The Shape of Things to Come…
Every kitchen has three hubs of activity. Can you guess? First, you have your food storage center. Then you have the cooking center. And finally there’s the clean-up center.
The food storage center is just a designers term for your refrigerator,freezer and pantry. If you’re looking for your project to be practical as well as beautiful, BowTie LLC recommend placing your food storage center as closely as possible to your kitchen’s entry.
Follow our advice and you’ll have a shorter distance to walk with heavy grocery bags. On a related note, we suggest placing the components of your cooking center near each other. For example, by having your range and cookware in the same area, you’ll save time, too.
You’ll also want to think about the placement of your clean-up center. A common practice is to place your dishwasher in close proximity to your sink and disposal so dirty dishes won’t have far to travel.
Now that you know a little about your work centers and where to place them, its time to think about how your kitchen should be laid out. All in all, there are five common designs. For more information on each refer to our diagrams.
THE WORK TRIANGLE
No, The work triangle isn’t some mysterious corner of your kitchen where things disappear and are never seen again. It’s the area where you spend most of your time preparing meals. Your sink, range and refrigerator usually represent the three sides should be no more than 26 feet. If the total is less, your appliances are too close. If the sum is more, they’re too far away. So before you finalize your room redesign, make sure it gives you the right amount of room.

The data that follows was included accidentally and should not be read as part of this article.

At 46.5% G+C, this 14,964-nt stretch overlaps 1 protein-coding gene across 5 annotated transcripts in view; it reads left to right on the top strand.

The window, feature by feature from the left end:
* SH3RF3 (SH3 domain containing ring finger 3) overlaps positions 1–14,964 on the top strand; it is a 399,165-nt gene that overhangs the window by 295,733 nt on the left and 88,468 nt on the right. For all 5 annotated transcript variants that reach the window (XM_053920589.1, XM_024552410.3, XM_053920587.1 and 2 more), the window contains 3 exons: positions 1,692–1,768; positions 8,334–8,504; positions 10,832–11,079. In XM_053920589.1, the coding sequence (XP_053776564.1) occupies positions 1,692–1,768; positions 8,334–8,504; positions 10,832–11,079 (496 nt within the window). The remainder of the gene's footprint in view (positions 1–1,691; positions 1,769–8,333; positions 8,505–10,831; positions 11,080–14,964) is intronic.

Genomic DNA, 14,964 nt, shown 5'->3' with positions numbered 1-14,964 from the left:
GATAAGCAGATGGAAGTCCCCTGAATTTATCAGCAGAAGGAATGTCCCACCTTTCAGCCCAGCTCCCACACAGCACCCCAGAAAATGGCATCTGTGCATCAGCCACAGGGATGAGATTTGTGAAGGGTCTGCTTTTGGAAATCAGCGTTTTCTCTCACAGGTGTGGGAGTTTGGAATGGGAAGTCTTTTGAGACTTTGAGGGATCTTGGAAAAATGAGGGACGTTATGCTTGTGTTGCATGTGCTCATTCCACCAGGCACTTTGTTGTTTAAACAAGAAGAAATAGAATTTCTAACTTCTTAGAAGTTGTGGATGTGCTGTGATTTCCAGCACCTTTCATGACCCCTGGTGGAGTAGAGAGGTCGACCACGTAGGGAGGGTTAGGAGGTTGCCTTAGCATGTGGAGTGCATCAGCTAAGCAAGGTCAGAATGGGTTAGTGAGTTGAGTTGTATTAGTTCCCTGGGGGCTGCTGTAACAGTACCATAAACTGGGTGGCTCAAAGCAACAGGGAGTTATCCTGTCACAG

One wall or single wall. A one-wall or single-wall kitchen has all its work centers along one wall. This is the least efficient plan, but a necessary in smaller homes and apartments when space is limited.
CORRIDOR OR GALLERY KITCHEN
Similar to the one-wall plan, but better suited for cooking, is the corridor or gallery plan. It offers an efficient workspace for the single cook, grouping work centers on parallel walls. This plan, however, is less ideal for households with multiple cooks. Expect lots of bumping and maneuvering in a gallery kitchen.
If you could use more space, consider a U-shaped plan. It’s perfect for one or more cooks. A common characteristic of this design is a countertops on all three sides, making everything within reach. This layout allows others to pass by the kitchen without interrupting cooking.
The L-shaped kitchen has a definite advantage over U-shaped kitchens thanks to a more generous amount of counter space. With work centers on two adjacent walls, people can come in and out without even entering the work area. Add an island and you’ll encourage interaction between cooks and guests while gaining another work surface.
The G-shaped kitchen is really only a modification of the U-shaped design. Its simply adds an extra wall of cabinets and appliances or a fourth partial wall. To keep you from feeling too closed in, open up one or two of the cabinet sections to adjacent spaces. When you do so, you’ll have a kitchen that’s spacious in every sense of the word.
34′-36′ H counter heights
30′ H dining surfaces
36′-42′ H bar counters
42′-48’H work surfaces
15′-48’H storage access